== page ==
Home Month and Year March 2024 Achieving Net Zero (or Better)

Achieving Net Zero (or Better)

Green Impact Partners CEO Jesse Douglas on his company’s renewable natural gas projects.

Photo by Ewan Photo Video

When it comes to popularized phrases from the last few years, net zero is at the top of the list. Governments, businesses, NGOs, think-tanks and media have all touted net zero as a necessary goal and laudable achievement, a step in the right direction towards a cleaner planet. 


Referring to the balance between the amount of greenhouse gas (GHG) that’s produced and the amount that is removed from the atmosphere, net zero is reached when the amount of GHG produced equals the amount taken away. Of course, one doesn’t have to be zero carbon (produce no emissions) to achieve net zero; rather, whatever emissions are produced can be offset by carbon credits, sequestration, or other reductions and removal strategies.  


In terms of biofuels, a carbon intensity (CI) score refers to how much CO2 is released to produce ethanol and renewable natural gas (RNG). It is essentially the carbon footprint, and includes everything in the production and delivery of the fuel. The higher the score, the greater the CO2 impact. A CI score of 0 equates to carbon neutrality – net zero – a rare and difficult achievement. 


This is what makes Green Impact Partners (GIP) of Calgary so unique. The ethanol and RNG producer, with over $1 billion of projects in late-stage development and construction, generates 16,384 MMBtu/day of carbon negative energy. That’s the equivalent of taking 66,159 cars off the road. Net zero or betterno small feat.  


“We’re doing great,” says Jesse Douglas, CEO from his office in downtown Calgary. “We continue to grow. We’re adding people and having great success.”  


That success is derived primarily by taking waste and turning it into energy. “Our main focus is taking farm-based waste and producing energy from that,” he explains. “We are doing so while being net zero or better. When we measure our CI score, we are typically zero or negative. We’re actually removing carbon equivalents from the atmosphere and the production of energy and its lifecycle.”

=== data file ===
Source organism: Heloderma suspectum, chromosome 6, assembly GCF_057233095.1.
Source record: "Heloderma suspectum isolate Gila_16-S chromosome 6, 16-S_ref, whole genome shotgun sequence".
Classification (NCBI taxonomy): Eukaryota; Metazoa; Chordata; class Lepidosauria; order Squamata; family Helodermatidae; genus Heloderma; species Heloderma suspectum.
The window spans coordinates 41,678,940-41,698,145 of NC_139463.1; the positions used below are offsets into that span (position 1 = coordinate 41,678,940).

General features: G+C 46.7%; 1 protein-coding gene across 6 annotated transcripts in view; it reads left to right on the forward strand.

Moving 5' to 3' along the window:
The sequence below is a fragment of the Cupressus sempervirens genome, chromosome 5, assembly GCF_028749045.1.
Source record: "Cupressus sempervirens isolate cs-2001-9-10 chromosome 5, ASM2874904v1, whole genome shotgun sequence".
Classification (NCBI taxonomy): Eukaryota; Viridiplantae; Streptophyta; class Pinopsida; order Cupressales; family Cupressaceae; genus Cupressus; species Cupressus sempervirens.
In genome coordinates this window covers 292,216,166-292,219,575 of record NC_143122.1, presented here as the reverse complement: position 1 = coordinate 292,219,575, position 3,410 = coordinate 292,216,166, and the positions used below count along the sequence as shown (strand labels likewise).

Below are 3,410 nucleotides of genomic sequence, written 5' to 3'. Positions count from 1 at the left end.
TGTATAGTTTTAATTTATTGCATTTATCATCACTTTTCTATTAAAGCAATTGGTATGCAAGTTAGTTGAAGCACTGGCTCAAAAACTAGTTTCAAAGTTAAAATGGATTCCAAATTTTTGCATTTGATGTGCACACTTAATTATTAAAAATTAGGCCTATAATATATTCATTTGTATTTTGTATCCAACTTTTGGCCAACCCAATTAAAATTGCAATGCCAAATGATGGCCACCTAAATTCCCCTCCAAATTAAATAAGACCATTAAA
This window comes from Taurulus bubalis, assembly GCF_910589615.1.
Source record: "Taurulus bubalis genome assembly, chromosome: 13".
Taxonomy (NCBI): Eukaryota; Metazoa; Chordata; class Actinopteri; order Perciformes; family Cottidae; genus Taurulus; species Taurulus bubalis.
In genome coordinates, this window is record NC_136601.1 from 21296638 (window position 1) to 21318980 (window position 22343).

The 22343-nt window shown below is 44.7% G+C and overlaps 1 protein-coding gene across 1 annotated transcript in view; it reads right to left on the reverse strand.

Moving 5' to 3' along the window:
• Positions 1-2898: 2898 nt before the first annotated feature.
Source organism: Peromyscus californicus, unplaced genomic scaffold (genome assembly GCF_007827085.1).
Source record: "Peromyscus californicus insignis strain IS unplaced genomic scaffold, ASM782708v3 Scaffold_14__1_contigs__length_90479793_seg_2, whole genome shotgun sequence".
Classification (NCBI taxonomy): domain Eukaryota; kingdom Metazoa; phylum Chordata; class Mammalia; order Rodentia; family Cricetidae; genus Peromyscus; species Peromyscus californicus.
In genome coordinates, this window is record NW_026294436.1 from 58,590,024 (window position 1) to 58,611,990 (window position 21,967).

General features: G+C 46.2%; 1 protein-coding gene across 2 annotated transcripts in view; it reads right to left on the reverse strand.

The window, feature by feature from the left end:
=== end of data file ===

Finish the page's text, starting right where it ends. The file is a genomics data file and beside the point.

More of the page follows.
The beauty of GIP’s business is that it takes what would normally be a waste stream – such as farm waste (plant based or manure) – and turns it into energy. At the same time, its process mitigates the release of methane gas into the atmosphere (a natural result as waste decomposes in the normal course). 


“There is a ton of methane released from decomposing manure waste, wheats and other organic waste from farms,” Douglas points out, “so we decided this was where we can be most competitive and make the biggest impact. We chose farm-based waste as the source for the biofuels we produce.”  


Each year, approximately 11 to 13 per cent of wheat produced in Canada does not meet Grade A standards, meaning it’s not suitable for human consumption. GIP processes this wheat into renewable biofuels. “We don’t have crops that are grown specifically for our facilities [like biofuels in the U.S.], rather, we take wheat and some other grains that, for a variety of reasons, don’t meet food grade standards,” he says.  


Typically, those wastes were either burned or land applied, resulting in a carbon impact the farmer has to deal with. “Instead, we pay the farmers for that waste – we add about $150 million back into the farming community – for things they wouldn’t otherwise get to sell. And we prevent all the original methane and CO2 equivalent emissions from occurring.” 


GIP first produces ethanol (as grain can produce ethanol) and this maximizes the value and energy component of the waste. It then takes the byproduct of the ethanol production, known as stillage, and turns it into RNG through an anerobic digestion process. 


“We then take the waste product from that, put it into tanks where we control the temperature, mix them and allow the methanogens to work in a controlled environment,” he continues. “Those methanogens produce both methane and CO2. We strip the CO2 and other gases out of the methane, capture and sequester them. The methane is then put into the natural gas pipeline system for use as fuel.”  


An ingenious process that will occur at GIP’s flagship development, Future Energy Park: an innovative biofuels facility located on a 21 hectare (52 acre) site in an industrial area southeast of the intersection of Peigan Trail and Stoney Trail within the city of Calgary. Once completed, Future Energy Park will be North America’s largest carbon negative RNG and ethanol facility.